Erica Gies, The architect making friends with flooding, MIT Technology Review, December 21, 2021.
Adapted from her book, Water always wins: Thriving in an age of Drought and Deluge, available from Slow Water World.
“For years, Beijing landscape architect Yu Kongjian was ridiculed by his fellow citizens as a backward thinker. Some even called him an American spy—a nod to his doctorate from Harvard’s Graduate School of Design and his opposition to dams, those symbols of power and progress in modern China.
Yu’s transgression: he advised working with water, rather than trying to control it.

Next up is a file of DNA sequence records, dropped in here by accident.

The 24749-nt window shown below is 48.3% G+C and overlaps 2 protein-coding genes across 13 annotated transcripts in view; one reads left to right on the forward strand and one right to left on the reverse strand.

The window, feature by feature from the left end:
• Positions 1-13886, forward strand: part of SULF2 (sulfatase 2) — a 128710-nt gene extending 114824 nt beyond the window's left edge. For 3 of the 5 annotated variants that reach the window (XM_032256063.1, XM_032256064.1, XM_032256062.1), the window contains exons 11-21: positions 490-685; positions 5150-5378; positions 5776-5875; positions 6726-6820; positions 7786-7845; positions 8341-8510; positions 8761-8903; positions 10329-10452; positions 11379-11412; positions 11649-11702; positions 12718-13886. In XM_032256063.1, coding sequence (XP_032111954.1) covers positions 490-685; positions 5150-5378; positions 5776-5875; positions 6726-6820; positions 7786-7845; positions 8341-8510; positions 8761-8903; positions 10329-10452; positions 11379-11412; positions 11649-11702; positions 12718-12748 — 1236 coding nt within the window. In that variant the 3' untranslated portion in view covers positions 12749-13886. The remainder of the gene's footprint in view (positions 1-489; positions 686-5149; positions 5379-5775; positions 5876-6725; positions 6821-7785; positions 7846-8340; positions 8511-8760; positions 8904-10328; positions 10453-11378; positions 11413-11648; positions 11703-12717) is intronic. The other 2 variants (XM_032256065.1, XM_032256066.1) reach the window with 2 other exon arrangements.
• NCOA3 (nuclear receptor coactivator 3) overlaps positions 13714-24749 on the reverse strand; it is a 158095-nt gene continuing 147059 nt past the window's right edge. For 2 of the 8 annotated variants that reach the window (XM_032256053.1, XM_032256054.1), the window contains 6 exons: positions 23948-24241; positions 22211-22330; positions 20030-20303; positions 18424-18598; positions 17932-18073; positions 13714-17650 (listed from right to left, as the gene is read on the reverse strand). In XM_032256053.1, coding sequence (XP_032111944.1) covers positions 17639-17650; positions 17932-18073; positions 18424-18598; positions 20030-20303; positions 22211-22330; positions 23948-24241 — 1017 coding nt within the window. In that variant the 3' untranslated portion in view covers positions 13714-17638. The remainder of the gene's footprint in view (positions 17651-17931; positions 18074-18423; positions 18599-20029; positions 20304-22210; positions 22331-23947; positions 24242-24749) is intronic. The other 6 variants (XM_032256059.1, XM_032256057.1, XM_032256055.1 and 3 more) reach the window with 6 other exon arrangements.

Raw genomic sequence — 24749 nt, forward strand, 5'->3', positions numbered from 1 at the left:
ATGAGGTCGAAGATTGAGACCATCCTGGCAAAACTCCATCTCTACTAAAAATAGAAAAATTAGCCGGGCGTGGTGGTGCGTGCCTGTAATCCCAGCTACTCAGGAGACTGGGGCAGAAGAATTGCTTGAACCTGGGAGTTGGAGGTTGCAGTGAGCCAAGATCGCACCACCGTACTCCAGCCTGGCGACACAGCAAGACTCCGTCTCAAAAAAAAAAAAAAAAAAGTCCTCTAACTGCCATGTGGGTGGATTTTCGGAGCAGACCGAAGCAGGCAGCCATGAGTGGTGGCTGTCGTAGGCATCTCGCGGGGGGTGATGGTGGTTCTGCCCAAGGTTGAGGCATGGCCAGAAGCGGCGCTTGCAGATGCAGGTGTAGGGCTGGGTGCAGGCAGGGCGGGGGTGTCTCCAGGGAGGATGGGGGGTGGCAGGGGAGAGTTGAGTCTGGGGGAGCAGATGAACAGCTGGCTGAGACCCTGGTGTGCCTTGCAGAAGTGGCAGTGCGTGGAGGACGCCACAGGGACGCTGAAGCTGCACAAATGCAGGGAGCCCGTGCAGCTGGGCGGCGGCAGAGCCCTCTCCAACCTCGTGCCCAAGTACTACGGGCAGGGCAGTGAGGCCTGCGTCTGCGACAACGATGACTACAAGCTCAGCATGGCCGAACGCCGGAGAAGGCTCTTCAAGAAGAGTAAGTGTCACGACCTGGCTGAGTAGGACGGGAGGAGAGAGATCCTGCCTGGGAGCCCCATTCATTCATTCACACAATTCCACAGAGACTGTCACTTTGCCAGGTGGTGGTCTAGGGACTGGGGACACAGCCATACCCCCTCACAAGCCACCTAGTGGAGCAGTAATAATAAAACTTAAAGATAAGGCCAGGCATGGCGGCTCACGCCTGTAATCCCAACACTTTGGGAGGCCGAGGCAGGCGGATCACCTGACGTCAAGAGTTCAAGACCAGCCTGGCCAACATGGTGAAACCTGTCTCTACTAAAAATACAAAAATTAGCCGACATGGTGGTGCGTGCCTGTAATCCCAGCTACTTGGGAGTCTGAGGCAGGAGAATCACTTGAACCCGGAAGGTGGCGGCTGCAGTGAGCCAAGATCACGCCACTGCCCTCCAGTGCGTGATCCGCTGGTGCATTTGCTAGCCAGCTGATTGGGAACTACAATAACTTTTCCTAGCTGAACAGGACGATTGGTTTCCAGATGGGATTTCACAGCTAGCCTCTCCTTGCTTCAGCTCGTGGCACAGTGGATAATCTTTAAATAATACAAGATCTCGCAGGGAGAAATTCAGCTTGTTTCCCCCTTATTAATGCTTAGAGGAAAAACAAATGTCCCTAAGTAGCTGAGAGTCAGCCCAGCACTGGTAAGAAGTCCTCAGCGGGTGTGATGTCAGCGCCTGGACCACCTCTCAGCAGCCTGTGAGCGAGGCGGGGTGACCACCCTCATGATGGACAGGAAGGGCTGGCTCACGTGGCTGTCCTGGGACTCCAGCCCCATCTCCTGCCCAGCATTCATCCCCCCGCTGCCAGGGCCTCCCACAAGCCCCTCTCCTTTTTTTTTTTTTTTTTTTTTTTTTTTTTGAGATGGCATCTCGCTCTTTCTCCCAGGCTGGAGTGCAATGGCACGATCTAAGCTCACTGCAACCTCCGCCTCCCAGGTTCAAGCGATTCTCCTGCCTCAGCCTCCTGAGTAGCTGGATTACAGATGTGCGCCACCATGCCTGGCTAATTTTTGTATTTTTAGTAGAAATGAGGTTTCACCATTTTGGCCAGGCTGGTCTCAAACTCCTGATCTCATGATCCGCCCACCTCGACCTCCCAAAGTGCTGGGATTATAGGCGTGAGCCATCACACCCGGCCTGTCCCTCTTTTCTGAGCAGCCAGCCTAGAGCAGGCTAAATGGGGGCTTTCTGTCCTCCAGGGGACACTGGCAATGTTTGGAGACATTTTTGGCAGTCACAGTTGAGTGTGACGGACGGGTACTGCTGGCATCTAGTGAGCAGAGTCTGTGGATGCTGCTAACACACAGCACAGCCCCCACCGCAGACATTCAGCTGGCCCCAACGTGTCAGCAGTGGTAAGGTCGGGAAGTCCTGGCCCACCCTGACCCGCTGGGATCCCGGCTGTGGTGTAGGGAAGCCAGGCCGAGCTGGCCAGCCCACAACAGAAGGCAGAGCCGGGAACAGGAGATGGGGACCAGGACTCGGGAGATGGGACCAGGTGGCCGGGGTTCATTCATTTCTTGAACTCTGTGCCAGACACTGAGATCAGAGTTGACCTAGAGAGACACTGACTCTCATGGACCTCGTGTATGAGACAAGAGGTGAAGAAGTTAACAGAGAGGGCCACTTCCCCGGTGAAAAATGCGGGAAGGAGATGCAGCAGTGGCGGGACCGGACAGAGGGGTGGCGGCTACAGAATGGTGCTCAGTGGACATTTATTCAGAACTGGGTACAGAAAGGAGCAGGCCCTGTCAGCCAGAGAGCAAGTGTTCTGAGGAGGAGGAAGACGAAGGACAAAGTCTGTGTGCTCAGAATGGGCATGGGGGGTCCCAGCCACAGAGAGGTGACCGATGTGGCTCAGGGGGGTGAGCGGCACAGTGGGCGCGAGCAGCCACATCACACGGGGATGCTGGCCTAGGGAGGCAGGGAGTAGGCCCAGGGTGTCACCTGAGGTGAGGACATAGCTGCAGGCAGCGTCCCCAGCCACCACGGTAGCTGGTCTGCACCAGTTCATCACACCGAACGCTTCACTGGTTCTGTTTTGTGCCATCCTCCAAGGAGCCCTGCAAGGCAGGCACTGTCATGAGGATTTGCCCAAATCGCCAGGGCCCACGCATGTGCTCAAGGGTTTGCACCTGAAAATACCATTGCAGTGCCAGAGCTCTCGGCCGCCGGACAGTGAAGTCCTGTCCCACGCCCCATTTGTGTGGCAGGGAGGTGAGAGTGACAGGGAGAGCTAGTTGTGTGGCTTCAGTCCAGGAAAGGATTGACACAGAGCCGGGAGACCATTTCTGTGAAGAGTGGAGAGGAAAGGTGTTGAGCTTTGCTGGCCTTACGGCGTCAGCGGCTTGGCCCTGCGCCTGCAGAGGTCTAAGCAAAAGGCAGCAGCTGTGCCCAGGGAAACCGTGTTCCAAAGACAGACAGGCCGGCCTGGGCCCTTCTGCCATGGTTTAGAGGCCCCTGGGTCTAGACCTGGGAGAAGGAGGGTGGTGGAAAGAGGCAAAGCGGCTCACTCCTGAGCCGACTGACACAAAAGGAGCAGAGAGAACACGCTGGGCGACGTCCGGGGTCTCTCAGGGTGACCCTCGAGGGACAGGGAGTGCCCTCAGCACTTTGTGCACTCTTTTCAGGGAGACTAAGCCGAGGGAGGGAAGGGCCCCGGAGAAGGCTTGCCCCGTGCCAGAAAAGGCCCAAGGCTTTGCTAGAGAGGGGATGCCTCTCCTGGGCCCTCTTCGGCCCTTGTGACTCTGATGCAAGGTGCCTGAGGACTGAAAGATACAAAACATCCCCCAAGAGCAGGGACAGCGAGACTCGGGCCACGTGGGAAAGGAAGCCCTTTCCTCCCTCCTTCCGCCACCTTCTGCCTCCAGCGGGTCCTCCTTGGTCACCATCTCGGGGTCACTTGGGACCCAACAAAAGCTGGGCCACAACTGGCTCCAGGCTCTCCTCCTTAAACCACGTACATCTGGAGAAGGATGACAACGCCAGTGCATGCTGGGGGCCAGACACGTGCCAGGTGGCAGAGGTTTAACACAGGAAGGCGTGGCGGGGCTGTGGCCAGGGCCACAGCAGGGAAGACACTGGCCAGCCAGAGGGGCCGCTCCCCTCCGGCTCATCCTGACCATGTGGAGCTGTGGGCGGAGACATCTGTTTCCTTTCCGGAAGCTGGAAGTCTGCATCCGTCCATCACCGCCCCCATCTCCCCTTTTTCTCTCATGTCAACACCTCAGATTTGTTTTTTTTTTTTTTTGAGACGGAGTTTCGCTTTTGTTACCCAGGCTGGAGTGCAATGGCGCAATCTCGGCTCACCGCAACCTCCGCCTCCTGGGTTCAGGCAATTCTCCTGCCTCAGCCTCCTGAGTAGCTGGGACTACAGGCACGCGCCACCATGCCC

Yu is at the forefront of a movement that aims to restore the ebb and ﬂow of water to urban environments. His landscape architecture ﬁrm Turenscape, which he cofounded in 1998, creates ﬂexible spaces for water to spread out and seep underground, both to prevent ﬂooding and to be stored for later use. His vision is to heal the natural hydrology that we’ve disrupted by tightly conﬁning rivers with levees, putting buildings or parking lots where water wants to linger, or erecting dams that have, to varying degrees, dried up 333 rivers in the Yangtze area. “